The U.S. Department of Agriculture (USDA) is officially accepting public comments on its proposed regulations for hemp.
The comment period, which started on Thursday and will continue through December 30, gives individuals an opportunity to weigh in on the interim final rule that the department first released on Tuesday. USDA will take the input into account as it develops a finalized version of the rule.
There’s plenty of material to cover. In the months since hemp and its derivatives were legalized under the 2018 Farm Bill, USDA crafted a 43-page document that covers issues such as where the crop can be grown, requirements for THC testing, licensing protocols and the process for disposing of hemp that doesn’t meet federal standards.
“Interested persons are invited to submit written comments concerning this rule and the proposed information collection,” USDA wrote in a notice published in the Federal Register. “All comments submitted in response to this rule will be included in the record and will be made available to the public.”
So far, no comments have been made publicly available. But, given the explosion in interest in hemp, and particularly CBD products derived from the plant, the next 60 days are sure to elicit a significant number of responses.
Jim Higdon, a former journalist who now owns the Kentucky-based CBD business Cornbread Hemp, told Marijuana Moment that he plans to give USDA some input.
“My overall impression of the proposed USDA regulations is that, where they speak, they’re mostly very strict in a way that could be very bad for the industry,” Higdon said. “There’s only one spot that I can think of where they didn’t interpret the rules as strictly as possible,” and that concerns restrictions on who can work in the hemp industry.
Advocates pushed USDA to narrowly interpret a provision concerning a ban on participating in the hemp industry by individuals with prior felony drug convictions, and the proposed rules ultimately stipulated that the 10-year ban only applies to “key participants” such as chief executives who have a direct financial interest in the business instead of lower-level workers.
Among the issues with the draft regulations that Higdon and other stakeholders have identified since their release is restrictive testing protocol for THC content and a lack of clarity on rules for smokeable hemp products.
“They are mandating a decarboxylated delta-9 THC testing standard instead of a pre-decarboxylated delta-9 testing standard,” he said as an example. “Obviously the pre-delta-9 is better for farmers and better for consumers and better for moving the ball forward on whole plant legalization.”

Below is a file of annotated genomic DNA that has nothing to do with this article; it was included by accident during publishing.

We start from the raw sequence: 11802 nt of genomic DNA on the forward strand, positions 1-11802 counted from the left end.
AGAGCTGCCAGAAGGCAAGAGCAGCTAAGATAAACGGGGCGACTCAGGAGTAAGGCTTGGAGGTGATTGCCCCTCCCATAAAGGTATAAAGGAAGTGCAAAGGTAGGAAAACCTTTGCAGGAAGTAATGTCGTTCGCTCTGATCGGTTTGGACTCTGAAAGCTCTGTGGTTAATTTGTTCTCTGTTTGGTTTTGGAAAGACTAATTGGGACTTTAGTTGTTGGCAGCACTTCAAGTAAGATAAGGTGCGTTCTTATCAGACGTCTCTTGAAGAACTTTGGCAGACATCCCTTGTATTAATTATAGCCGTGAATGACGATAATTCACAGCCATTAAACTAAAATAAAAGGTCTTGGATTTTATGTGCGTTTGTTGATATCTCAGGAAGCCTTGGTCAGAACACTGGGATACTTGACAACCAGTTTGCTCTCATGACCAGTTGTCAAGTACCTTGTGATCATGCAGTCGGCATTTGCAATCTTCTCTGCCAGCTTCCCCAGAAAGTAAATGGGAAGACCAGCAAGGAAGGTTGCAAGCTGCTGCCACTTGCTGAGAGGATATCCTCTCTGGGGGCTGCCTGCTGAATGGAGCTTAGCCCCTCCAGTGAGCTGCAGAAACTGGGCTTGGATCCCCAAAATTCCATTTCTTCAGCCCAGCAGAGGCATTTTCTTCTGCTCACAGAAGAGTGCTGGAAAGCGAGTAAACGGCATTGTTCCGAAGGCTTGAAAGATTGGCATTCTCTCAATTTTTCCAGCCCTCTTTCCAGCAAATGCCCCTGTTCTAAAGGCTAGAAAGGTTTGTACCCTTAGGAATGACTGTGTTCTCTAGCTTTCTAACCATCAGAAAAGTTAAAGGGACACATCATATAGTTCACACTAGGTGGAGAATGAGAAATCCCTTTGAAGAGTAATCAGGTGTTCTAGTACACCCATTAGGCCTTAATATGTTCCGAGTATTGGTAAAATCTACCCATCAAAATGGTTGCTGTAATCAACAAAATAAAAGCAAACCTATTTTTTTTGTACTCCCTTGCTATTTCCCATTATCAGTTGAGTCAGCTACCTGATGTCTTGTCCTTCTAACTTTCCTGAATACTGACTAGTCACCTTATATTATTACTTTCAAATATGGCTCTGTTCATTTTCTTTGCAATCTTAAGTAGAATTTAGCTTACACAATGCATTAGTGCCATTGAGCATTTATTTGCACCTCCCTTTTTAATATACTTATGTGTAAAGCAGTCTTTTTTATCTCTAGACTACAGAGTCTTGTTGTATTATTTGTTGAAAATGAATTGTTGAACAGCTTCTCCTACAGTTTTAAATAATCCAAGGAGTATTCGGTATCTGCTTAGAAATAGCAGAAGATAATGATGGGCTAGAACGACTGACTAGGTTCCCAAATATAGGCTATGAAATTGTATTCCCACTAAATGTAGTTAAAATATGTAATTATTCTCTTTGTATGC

Why? Because the “idea for farmers at this stage in the game is to get as high a CBD level as possible, because the higher they can get a CBD level, the more value their flower has.”
“When you restrict the THC level to such a degree, you’re essentially restricting all cannabinoid production,” he said. “It’s hard to get those high CBD numbers if you’re handcuffing the THC numbers.”
It’s not clear to what extent USDA will heed recommendations from the comment period, but business interests will likely address these and other issues as they work to reshape the regulations in the industry’s favor.
Meanwhile, stakeholders are also eagerly awaiting action from the Food and Drug Administration (FDA) as the agency develops rules for CBD. While FDA has taken certain steps to ensure that it’s working to get those regulations in place, former Commissioner Scott Gottlieb said that doing so could take years in the absence of congressional action.
On that note, the Senate approved appropriations legislation on Thursday that contains provisions directing FDA to issue enforcement discretion guidelines for CBD, in addition to hemp-specific policies.
Federal agencies have utilized the public comment process for a variety of cannabis-related issues in recent months. For example, the Environmental Protection Agency asked for input on hemp pesticides in September, and the Drug Enforcement Administration solicited comments on its proposed increase on a marijuana cultivation quota for research purposes.
For now, interested parties can submit comments to USDA on the proposed hemp regulations for roughly the next two months.
Photo courtesy of Brendan Cleak.
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